Long lines and frustrated voters that accompanied Nevada caucuses in 2016 were not enough to sway lawmakers toward a primary system.
Legislative efforts from both parties to return to presidential primaries have failed to gain traction over the years, with the most recent failed push marked by concerns that Nevada would lose political prominence nationally.
UNLV political science professor Michael W. Bowers, who took part in the 2016 caucuses, says it was a confused atmosphere for everyone. Volunteers struggled to handle the heavy turnout brought on by supporters of Sen. Bernie Sanders, I-Vt., he said.
Bowers said the primary system would give more people the opportunity to participate and increase voter turnout. State elections officials would likely be better trained to run the primary, and the process would give more voting time to people who work or have religious obligations, such as Sabbath on Saturday.
“The process is substantially smoother and better run as a primary rather than a caucus,” Bowers said. “This has the concurrent advantage of, I think, making people more confident in the results.”
Assembly Bill 293 would have given state parties the option of using the primary system rather than caucuses and would have allowed same-day voter registration, which raised logistical concerns from elections officials. Senate Bill 211 was similar, and both measures failed to move beyond the Legislature’s first committee passage deadline.
Democrats were largely behind these recent measures, and similar legislation in 2015 was supported by Republicans.
The use of public money is one of the barriers to ditching caucuses. The state would pay for primaries, while parties pick up the cost of caucuses. Sen. Tick Segerblom, D-Las Vegas, was one of the sponsors of AB293, and said that while money was a concern, a smooth process was also important.
“The fact is we get all that national attention, we want to show the country that we can do this right,” Segerblom said.
He also said it can be difficult for parties to run the process every four years.
“It’d be one thing if we had a caucus every year,” Segerblom said. “We’d have the process established. It’s tough to create something from the ground up that quickly with that number of people.”
Bowers said competitiveness is key when it comes to cost. Primaries with a sure winner might not be the best use of public funds, such as when former President Ronald Reagan ran for reelection in 1984 and former President Barack Obama ran for reelection in 2012.
The state budgeted $200,000 but paid $550,000 for the GOP’s primary in 1976, with 51 percent turnout. Caucuses have been mostly conducted since then, but Bowers said he suspects attitudes may be changing.
“Both the Democratic and Republican caucuses were messy in 2016 and many people were alienated by what is, admittedly, an odd process,” Bowers said. “People are much more accustomed to the idea of an election where they can cast votes anonymously at a government-sanctioned polling place.”
He said he’s disappointed that the Legislature didn’t move the legislation forward this year and allow a switch to a more convenient and efficient process that will draw more voters.
“I've never heard anyone who had a pleasant experience at the caucuses,” Bowers said.
“First in the West”
Nevada has been the first state in the West to have a major impact on the presidential preference process ahead of Super Tuesday, when most states let voters choose their candidates.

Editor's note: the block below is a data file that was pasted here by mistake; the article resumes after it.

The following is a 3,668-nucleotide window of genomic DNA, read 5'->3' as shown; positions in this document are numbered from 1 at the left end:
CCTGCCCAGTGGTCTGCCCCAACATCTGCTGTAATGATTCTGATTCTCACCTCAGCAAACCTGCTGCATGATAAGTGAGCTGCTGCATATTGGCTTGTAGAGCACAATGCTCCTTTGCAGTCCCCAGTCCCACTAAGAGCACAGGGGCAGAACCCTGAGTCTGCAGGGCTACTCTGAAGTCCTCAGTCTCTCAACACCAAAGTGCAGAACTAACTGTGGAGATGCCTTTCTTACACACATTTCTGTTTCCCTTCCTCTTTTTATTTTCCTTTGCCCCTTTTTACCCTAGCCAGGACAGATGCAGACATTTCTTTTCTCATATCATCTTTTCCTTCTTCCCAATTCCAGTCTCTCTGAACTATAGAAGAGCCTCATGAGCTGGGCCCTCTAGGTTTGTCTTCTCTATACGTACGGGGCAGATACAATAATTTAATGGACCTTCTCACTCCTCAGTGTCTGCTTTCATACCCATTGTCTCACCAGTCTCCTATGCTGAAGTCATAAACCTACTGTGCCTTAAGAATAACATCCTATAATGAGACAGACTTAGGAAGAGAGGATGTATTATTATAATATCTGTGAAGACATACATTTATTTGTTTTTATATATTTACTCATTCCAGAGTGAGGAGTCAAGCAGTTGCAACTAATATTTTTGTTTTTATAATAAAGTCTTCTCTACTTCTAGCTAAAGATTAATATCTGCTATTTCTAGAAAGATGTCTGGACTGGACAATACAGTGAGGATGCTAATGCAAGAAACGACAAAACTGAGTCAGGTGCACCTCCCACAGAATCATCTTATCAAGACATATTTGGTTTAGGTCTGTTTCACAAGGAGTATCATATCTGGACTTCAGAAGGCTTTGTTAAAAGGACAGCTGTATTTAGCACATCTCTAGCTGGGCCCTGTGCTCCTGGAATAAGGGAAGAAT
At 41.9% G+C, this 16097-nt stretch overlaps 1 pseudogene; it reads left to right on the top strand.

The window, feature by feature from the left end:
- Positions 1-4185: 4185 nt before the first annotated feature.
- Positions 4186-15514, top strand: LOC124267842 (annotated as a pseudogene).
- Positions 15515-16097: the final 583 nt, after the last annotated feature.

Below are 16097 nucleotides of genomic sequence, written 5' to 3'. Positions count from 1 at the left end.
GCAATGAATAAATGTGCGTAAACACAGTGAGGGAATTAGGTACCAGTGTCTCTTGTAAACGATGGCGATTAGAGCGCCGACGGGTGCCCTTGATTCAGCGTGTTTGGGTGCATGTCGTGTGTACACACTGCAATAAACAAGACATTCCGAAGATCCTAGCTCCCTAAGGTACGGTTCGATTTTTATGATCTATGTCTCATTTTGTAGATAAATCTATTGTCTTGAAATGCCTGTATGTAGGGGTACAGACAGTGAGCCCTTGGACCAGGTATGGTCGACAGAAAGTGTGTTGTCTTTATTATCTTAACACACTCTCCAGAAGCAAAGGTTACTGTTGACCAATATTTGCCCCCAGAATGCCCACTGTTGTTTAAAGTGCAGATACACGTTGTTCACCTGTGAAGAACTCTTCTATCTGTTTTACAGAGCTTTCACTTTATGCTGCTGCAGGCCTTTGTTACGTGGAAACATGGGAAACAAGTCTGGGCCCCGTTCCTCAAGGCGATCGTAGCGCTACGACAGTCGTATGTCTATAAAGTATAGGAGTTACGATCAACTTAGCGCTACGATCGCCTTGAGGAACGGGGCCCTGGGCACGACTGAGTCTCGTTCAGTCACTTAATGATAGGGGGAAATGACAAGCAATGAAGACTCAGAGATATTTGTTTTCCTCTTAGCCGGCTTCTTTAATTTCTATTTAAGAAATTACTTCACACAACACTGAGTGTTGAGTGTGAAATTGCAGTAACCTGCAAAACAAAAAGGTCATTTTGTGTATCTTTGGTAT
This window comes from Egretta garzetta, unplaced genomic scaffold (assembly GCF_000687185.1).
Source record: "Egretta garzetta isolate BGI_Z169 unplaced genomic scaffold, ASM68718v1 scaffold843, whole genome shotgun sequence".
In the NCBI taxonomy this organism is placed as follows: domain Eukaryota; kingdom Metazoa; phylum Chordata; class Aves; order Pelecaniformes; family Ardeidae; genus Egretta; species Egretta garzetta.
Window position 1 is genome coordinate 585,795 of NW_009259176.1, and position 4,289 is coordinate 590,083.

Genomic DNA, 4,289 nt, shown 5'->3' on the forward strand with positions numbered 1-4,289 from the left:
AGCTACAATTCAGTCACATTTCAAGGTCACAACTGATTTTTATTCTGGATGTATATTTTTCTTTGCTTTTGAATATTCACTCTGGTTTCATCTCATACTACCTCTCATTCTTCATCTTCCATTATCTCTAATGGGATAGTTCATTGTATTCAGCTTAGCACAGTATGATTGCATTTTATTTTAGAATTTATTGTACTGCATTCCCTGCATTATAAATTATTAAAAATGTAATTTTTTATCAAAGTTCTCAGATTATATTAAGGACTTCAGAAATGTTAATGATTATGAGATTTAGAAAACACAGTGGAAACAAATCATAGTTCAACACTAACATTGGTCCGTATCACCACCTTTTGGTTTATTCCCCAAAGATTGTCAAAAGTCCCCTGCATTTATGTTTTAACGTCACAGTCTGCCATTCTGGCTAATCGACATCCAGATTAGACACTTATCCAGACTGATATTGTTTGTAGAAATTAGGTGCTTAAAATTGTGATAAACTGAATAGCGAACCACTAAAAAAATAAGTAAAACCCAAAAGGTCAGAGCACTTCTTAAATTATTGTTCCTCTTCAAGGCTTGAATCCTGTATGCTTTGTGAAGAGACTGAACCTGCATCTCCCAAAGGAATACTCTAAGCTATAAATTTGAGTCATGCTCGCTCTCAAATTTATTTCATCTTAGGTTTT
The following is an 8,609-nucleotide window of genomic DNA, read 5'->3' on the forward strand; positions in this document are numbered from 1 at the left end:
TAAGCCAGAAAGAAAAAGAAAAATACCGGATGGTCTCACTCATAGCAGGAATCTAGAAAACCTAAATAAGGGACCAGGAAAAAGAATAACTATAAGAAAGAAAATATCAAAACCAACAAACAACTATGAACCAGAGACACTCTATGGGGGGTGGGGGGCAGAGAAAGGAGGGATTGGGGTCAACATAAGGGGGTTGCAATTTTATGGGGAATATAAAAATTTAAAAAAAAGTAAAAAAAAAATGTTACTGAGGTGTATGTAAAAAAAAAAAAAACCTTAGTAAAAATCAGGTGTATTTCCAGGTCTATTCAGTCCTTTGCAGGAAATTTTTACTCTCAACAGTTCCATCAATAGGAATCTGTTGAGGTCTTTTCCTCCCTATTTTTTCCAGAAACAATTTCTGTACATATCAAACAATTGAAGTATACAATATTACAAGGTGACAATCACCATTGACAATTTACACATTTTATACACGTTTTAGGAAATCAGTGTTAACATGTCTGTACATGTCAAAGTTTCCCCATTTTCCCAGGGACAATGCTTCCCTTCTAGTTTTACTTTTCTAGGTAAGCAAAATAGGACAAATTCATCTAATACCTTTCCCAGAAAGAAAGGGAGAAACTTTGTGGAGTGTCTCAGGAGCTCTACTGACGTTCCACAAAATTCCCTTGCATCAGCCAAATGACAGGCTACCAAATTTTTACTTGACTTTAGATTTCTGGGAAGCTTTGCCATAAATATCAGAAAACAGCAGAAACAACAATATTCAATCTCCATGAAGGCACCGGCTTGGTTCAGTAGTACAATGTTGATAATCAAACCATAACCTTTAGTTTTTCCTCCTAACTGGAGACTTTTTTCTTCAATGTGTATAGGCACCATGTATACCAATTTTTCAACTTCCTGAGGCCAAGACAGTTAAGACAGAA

AB293 received a committee hearing in March, when the possibility of primaries pushing Nevada later in the presidential preference process was discussed.
After noting that many of his constituents have faced challenges in participating in caucuses, Assemblyman James Ohrenschall, D-Las Vegas, asked whether the change would impact Nevada’s first in the West status. Assemblyman Nelson Araujo, D-Las Vegas, was presenting the bill to members of the Assembly Legislative Operations and Elections Committee, and said the bill gives parties the ability to choose.
“I love our status as a state, I love the fact that we are at the forefront of the dialogue when it comes to being the strong voice in electing the person that’s going to represent us in the general election on both sides of the aisle,” Araujo said at the time. “That conversation still has to take place. However, having this option would just allow us to have something else on the menu when exploring the opportunities that may exist for us.”
As one of the bill’s sponsors, Segerblom said he did not want to see Nevada lose its impact on the election process.
“I wouldn’t want our changing from the caucus system to a primary to affect that status,” Segerblom said. “Otherwise, I think everyone agrees that it’s very difficult for our state party to put on a caucus every four years with the kind of national attention that we get.”
Failed legislation means the caucus system is sticking in Nevada, at least for now. Assemblyman Paul Anderson, R-Las Vegas, said the issue has a rural-urban divide, with more densely populated communities more likely to support primaries.
Anderson said the switch to caucuses was strategic to get earlier in the process, and this was probably a barrier to this recent legislative effort. He said his position is the same as it was last time around, in 2015.
“There was just a conflict between Republicans and the Democrats, depending upon who you talk to,” he said. “It was right up to the last minute, we tried to still get the primary bill passed.”
Anderson said he hopes the issue comes up again.